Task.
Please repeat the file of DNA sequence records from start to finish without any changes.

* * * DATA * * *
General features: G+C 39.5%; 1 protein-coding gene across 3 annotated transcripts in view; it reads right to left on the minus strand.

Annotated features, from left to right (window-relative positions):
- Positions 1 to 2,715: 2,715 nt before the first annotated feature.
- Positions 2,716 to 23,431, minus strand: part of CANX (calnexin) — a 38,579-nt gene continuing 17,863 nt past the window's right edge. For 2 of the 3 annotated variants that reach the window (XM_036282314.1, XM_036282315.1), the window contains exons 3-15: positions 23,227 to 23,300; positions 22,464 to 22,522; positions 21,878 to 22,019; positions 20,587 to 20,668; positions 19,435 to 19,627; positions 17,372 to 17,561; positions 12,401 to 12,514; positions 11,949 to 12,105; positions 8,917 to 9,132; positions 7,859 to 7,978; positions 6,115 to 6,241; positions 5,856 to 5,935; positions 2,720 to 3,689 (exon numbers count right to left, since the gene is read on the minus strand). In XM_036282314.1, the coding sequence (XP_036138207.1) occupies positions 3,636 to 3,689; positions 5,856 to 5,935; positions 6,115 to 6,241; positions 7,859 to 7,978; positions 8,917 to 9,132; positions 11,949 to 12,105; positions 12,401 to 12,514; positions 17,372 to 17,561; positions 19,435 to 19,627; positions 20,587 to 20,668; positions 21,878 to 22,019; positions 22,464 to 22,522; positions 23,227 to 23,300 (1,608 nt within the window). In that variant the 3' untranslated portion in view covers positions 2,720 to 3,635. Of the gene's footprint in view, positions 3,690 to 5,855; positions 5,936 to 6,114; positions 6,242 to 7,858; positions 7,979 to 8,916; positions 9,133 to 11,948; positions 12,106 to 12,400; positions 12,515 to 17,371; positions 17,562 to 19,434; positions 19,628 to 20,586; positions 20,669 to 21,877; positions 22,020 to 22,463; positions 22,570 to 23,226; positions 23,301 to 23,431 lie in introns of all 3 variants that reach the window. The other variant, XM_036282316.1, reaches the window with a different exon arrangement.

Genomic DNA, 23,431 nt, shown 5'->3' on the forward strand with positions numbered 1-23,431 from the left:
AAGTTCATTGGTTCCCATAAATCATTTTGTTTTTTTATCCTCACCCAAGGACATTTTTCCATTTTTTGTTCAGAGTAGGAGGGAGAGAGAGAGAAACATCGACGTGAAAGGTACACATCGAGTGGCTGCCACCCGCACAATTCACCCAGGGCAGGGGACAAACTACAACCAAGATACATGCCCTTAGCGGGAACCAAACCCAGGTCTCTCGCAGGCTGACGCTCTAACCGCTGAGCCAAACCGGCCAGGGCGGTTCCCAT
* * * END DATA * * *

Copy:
General features: G+C 39.5%; 1 protein-coding gene across 3 annotated transcripts in view; it reads right to left on the minus strand.

Annotated features, from left to right (window-relative positions):
- Positions 1 to 2,715: 2,715 nt before the first annotated feature.
- Positions 2,716 to 23,431, minus strand: part of CANX (calnexin) — a 38,579-nt gene continuing 17,863 nt past the window's right edge. For 2 of the 3 annotated variants that reach the window (XM_036282314.1, XM_036282315.1), the window contains exons 3-15: positions 23,227 to 23,300; positions 22,464 to 22,522; positions 21,878 to 22,019; positions 20,587 to 20,668; positions 19,435 to 19,627; positions 17,372 to 17,561; positions 12,401 to 12,514; positions 11,949 to 12,105; positions 8,917 to 9,132; positions 7,859 to 7,978; positions 6,115 to 6,241; positions 5,856 to 5,935; positions 2,720 to 3,689 (exon numbers count right to left, since the gene is read on the minus strand). In XM_036282314.1, the coding sequence (XP_036138207.1) occupies positions 3,636 to 3,689; positions 5,856 to 5,935; positions 6,115 to 6,241; positions 7,859 to 7,978; positions 8,917 to 9,132; positions 11,949 to 12,105; positions 12,401 to 12,514; positions 17,372 to 17,561; positions 19,435 to 19,627; positions 20,587 to 20,668; positions 21,878 to 22,019; positions 22,464 to 22,522; positions 23,227 to 23,300 (1,608 nt within the window). In that variant the 3' untranslated portion in view covers positions 2,720 to 3,635. Of the gene's footprint in view, positions 3,690 to 5,855; positions 5,936 to 6,114; positions 6,242 to 7,858; positions 7,979 to 8,916; positions 9,133 to 11,948; positions 12,106 to 12,400; positions 12,515 to 17,371; positions 17,562 to 19,434; positions 19,628 to 20,586; positions 20,669 to 21,877; positions 22,020 to 22,463; positions 22,570 to 23,226; positions 23,301 to 23,431 lie in introns of all 3 variants that reach the window. The other variant, XM_036282316.1, reaches the window with a different exon arrangement.

Genomic DNA, 23,431 nt, shown 5'->3' on the forward strand with positions numbered 1-23,431 from the left:
AAGTTCATTGGTTCCCATAAATCATTTTGTTTTTTTATCCTCACCCAAGGACATTTTTCCATTTTTTGTTCAGAGTAGGAGGGAGAGAGAGAGAAACATCGACGTGAAAGGTACACATCGAGTGGCTGCCACCCGCACAATTCACCCAGGGCAGGGGACAAACTACAACCAAGATACATGCCCTTAGCGGGAACCAAACCCAGGTCTCTCGCAGGCTGACGCTCTAACCGCTGAGCCAAACCGGCCAGGGCGGTTCCCAT